How Brutal Doom’s Gore Works

“Saved my hide, it did. The alien’s broad back shielded me as its brethren flung their fiery mucus wads; the fireballs burst, spraying flaming, red liquid that dribbled down my dance partner’s legs to pool on the ground, lighting the room with a hellish, red glaze. I fired nine or ten times, finally blowing a hole clean through the alien … a gory loophole through which I turned on the rest.”

Knee Deep in the Dead, Dafydd Ab Hugh and Brad Linaweaver’s novelisation of Doom, is perhaps a little more theatrical than the Doom that played in my head during the summer of 1994. It features a sidekick and talking demons, and dramatised sequences in which protagonist Corporal Flynn Taggart finds ammo and bumps up against walls to find secrets. But it captures something of Doom’s intensely graphic nature. Doom was the first game I played that felt truly fluid and direct.

Playing Brutal Doom [official site] today feels like Doom always did, despite its custom levels and gouts of blood and gore, death animations and chugging live versions of Doom’s MUS originals. It overhauls pretty much every element of the original, and yet it’s the Doom that plays in my memory, amplifying the original’s gore and immediacy to suit a post-COD, Gears of War – heck, Soldier of Fortune – world. For me, the latest version, v20b, reaches a state of the sublime. But while the blood that drips from ceilings and screen-filling viscera are its obvious achievements, something far more prosaic lies at the root of how it works so well.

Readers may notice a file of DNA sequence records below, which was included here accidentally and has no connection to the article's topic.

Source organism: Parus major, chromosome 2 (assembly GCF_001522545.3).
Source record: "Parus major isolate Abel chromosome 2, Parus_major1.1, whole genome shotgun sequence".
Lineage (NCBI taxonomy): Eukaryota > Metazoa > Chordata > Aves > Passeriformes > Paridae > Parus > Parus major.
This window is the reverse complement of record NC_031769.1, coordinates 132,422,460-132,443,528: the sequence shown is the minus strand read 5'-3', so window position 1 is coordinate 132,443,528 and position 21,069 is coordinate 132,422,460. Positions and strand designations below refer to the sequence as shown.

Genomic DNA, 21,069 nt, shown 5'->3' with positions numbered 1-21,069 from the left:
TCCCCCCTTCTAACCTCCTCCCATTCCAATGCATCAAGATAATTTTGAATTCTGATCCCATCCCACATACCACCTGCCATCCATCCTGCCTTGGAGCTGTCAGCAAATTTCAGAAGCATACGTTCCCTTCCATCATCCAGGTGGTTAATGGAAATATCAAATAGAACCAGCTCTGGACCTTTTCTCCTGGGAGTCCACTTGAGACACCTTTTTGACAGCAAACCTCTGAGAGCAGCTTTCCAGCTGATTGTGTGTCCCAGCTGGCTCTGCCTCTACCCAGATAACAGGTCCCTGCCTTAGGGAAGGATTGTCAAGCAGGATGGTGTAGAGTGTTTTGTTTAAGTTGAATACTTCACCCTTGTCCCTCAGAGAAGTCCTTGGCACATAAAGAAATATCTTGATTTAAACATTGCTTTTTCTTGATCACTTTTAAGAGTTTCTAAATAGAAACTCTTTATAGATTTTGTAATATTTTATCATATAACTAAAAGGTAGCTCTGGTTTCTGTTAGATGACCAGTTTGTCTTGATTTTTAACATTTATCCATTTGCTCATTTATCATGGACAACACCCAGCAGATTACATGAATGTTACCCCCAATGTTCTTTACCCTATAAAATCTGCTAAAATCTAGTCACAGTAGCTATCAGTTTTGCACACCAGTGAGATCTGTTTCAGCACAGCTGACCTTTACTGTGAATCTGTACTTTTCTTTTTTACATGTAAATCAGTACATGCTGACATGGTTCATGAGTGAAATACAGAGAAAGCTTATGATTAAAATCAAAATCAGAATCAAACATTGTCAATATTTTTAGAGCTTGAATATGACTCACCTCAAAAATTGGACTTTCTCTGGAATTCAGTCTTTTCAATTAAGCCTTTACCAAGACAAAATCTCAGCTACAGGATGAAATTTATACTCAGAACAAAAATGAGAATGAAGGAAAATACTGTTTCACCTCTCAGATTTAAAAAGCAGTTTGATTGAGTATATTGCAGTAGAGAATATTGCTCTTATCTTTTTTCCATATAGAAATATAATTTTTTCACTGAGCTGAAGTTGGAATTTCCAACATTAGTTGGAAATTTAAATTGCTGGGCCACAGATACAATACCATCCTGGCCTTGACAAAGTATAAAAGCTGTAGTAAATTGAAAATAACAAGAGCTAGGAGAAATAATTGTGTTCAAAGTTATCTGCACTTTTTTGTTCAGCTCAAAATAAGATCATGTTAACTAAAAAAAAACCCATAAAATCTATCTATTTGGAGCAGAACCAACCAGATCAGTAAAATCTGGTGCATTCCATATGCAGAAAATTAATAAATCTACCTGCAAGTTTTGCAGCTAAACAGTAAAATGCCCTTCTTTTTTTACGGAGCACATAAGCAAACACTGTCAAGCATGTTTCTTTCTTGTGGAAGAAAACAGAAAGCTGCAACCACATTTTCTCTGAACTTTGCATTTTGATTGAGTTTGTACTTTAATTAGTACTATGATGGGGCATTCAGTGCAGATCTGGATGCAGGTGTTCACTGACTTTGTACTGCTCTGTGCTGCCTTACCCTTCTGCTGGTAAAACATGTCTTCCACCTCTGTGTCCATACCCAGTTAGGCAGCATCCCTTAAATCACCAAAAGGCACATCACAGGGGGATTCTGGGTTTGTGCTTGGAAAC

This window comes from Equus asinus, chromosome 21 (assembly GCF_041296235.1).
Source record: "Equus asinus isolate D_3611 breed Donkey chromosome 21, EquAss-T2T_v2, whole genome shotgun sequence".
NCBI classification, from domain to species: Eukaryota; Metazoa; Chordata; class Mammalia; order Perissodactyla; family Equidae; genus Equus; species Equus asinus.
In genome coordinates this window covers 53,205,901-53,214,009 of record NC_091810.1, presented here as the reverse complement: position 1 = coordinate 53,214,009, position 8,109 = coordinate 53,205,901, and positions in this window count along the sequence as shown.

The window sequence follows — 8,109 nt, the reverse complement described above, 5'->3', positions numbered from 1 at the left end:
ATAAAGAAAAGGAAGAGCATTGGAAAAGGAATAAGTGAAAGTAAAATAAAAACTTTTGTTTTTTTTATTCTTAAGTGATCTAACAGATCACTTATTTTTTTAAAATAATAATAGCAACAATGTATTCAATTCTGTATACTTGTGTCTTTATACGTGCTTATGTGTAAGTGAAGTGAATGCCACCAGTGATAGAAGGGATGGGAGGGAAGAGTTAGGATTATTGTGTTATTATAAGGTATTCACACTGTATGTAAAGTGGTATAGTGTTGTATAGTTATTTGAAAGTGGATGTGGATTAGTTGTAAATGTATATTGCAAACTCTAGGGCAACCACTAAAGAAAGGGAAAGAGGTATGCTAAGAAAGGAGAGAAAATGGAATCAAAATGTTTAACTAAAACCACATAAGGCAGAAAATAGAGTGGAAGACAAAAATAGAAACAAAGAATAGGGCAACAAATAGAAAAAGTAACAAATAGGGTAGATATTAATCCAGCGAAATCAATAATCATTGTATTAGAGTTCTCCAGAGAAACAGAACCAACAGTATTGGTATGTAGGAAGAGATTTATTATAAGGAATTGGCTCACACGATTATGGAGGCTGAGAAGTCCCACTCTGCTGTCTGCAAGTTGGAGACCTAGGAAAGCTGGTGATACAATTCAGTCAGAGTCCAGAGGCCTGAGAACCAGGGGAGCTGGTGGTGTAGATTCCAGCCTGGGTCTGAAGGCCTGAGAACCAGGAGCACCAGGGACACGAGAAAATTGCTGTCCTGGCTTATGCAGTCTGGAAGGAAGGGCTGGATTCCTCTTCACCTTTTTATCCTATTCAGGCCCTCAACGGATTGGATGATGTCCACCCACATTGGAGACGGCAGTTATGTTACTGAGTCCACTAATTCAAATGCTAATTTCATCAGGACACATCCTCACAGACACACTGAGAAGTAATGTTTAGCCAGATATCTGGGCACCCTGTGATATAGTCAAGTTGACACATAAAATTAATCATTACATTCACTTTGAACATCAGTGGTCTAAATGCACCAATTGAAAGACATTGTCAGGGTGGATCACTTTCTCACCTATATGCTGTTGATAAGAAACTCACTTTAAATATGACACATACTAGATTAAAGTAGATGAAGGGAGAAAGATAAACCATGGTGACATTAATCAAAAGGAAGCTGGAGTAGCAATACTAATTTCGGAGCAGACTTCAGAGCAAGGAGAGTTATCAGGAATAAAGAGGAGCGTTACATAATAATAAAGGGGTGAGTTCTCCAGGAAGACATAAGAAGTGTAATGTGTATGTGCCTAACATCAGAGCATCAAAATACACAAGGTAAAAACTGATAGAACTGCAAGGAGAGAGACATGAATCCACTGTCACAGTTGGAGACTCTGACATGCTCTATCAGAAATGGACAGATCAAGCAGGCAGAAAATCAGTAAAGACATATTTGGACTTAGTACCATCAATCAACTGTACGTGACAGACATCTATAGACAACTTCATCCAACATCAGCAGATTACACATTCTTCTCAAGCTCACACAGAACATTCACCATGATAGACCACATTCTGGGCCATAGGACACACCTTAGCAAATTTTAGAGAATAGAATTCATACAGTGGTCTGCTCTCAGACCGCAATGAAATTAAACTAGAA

THE MECHANIC: Hitboxes.

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